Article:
Nepal crash
Rescue workers try to douse the blaze which engulfed the Dornier aircraft close to Kathmandu airport. [Reuters]

Nepalese aviation officials have claimed the Sita Air Flight crash that killed 19 was caused by the "panic stricken" pilot, according to

Ratish Chandra Suman, an official from Tribhuvan international airport, said the pilot had reported trouble two minutes after takeoff and appeared to have been trying to turn back to the airport.

The Dornier aircraft crashed on the bank of the Manohara river at 6.18am on Friday in clear weather and witnesses said it was already on fire before it hit the ground.

"The pilot's failure to maintain the required radius is a likely cause of the accident," said senior ministry official Suresh Acharya, adding the plane turned too sharply because it had not gained enough altitude.

Air accident investigators from the UK are now heading to Nepal to help with the investigation into what caused the Everest-bound plane to crash, killing all 19 on board, including British and Chinese Everest-bound trekkers.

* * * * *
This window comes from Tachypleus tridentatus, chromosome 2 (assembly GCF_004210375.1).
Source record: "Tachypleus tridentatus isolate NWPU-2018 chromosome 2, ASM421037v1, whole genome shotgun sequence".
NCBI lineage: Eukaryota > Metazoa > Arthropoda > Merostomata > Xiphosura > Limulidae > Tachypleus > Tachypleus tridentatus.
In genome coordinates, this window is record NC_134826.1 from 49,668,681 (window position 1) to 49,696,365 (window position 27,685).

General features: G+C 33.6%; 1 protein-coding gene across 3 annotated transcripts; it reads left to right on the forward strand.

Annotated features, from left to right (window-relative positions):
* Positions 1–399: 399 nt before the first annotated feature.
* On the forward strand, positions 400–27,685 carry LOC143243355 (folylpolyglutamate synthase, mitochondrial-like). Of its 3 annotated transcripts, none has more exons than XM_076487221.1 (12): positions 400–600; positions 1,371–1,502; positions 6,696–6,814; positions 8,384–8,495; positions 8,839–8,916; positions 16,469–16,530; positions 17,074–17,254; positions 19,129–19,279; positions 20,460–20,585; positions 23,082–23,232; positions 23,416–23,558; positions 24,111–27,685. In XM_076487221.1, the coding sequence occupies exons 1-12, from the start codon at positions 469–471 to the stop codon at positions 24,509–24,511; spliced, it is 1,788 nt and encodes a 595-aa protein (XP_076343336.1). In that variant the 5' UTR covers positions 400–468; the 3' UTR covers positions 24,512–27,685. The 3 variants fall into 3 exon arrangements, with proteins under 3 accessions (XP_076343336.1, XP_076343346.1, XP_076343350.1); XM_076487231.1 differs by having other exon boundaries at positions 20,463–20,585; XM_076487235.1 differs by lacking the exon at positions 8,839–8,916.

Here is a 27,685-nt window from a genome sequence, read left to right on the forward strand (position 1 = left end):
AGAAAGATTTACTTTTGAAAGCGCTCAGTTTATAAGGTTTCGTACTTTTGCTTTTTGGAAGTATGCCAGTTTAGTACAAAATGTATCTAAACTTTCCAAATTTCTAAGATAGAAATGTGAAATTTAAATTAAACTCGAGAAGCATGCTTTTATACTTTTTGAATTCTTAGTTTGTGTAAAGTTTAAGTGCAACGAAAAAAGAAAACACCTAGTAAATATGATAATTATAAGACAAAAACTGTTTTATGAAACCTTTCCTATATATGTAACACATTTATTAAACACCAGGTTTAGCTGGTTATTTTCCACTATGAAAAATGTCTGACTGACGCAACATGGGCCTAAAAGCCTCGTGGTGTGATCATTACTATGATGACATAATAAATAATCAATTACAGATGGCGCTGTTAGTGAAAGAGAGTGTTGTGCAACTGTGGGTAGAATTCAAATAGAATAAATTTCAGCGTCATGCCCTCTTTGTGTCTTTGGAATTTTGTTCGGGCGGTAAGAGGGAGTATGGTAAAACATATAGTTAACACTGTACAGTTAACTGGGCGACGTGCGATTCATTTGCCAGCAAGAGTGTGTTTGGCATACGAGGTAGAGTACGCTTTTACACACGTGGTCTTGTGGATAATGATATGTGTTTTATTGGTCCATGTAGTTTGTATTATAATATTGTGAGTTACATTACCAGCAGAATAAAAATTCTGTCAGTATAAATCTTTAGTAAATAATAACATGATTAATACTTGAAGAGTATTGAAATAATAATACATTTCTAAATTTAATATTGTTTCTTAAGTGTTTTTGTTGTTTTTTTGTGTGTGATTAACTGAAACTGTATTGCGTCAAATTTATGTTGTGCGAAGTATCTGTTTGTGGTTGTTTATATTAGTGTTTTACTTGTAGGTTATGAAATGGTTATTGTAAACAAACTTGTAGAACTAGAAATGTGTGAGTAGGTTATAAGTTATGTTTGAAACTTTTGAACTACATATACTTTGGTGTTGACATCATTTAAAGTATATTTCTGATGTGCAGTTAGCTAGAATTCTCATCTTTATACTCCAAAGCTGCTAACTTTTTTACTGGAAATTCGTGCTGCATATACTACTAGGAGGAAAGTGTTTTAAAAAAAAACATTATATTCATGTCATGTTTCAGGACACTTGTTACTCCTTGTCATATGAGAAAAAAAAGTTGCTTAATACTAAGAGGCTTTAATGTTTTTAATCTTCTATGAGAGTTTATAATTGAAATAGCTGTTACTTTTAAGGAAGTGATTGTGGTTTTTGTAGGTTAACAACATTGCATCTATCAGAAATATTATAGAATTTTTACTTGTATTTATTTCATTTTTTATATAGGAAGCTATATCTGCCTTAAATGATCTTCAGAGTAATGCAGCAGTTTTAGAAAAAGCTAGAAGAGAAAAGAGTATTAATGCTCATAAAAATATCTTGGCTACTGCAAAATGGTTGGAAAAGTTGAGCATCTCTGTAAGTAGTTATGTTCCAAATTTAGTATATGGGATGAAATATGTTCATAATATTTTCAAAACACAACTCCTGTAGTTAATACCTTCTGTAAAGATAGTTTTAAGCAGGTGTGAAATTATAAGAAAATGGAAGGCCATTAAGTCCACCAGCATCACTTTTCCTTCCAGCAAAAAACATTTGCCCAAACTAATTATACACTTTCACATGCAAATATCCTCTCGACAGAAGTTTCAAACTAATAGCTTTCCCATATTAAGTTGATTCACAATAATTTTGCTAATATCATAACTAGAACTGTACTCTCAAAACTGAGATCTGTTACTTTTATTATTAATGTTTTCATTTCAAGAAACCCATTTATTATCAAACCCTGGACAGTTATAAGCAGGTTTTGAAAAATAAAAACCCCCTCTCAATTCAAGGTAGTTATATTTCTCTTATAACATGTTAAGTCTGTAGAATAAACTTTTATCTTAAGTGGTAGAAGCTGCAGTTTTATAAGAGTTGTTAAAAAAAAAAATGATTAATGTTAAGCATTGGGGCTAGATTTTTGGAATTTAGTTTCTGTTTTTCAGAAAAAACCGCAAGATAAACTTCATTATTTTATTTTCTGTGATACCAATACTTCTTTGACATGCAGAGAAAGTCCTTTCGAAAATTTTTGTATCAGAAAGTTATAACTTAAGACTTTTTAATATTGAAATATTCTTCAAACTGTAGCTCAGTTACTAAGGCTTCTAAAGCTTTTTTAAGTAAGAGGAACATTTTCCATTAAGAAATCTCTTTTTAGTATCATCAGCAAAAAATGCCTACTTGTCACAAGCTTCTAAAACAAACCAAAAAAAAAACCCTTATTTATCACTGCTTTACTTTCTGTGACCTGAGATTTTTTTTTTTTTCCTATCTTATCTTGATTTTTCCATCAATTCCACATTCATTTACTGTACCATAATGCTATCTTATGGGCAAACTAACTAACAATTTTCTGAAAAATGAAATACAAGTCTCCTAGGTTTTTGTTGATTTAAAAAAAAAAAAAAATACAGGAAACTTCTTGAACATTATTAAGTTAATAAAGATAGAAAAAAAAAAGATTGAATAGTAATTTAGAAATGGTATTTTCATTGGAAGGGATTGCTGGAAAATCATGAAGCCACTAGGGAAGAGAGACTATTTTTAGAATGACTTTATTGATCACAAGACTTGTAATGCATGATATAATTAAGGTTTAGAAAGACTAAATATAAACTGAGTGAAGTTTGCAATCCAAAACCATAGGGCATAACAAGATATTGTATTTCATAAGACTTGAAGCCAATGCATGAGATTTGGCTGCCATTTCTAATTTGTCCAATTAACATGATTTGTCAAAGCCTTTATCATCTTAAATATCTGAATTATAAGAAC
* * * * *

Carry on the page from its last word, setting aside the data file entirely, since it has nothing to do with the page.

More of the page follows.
Earlier Lal Suman, told reporters that the Sita Air plane struck a bird, believed to be a vulture.

According to Suman, air traffic control contacted the pilot moments after take-off, to question an unorthodox manoeuvre. The pilot replied saying his front engine had been hit by a bird and had failed.

Air traffic control then reportedly told the pilot to make an emergency landing and start a second engine. However the damaged engine caught fire seconds later.

Airline officials identified the British crash victims as Raymond Eagle, 58, Christopher Franc Davey, 51, Vincent Kelly, 52, Darren Kelly, 45, Timothy Oakes, 57, Stephen Holding, 60, and Benjamin Ogden, 27.

Ogden, from Buckingham, an Oxford University graduate who worked for the international law firm Allen & Overy, was on the Everest Base Camp trip to celebrate just having qualified. The firm said the young lawyer, who lived in London, "had an incredibly promising career ahead of him".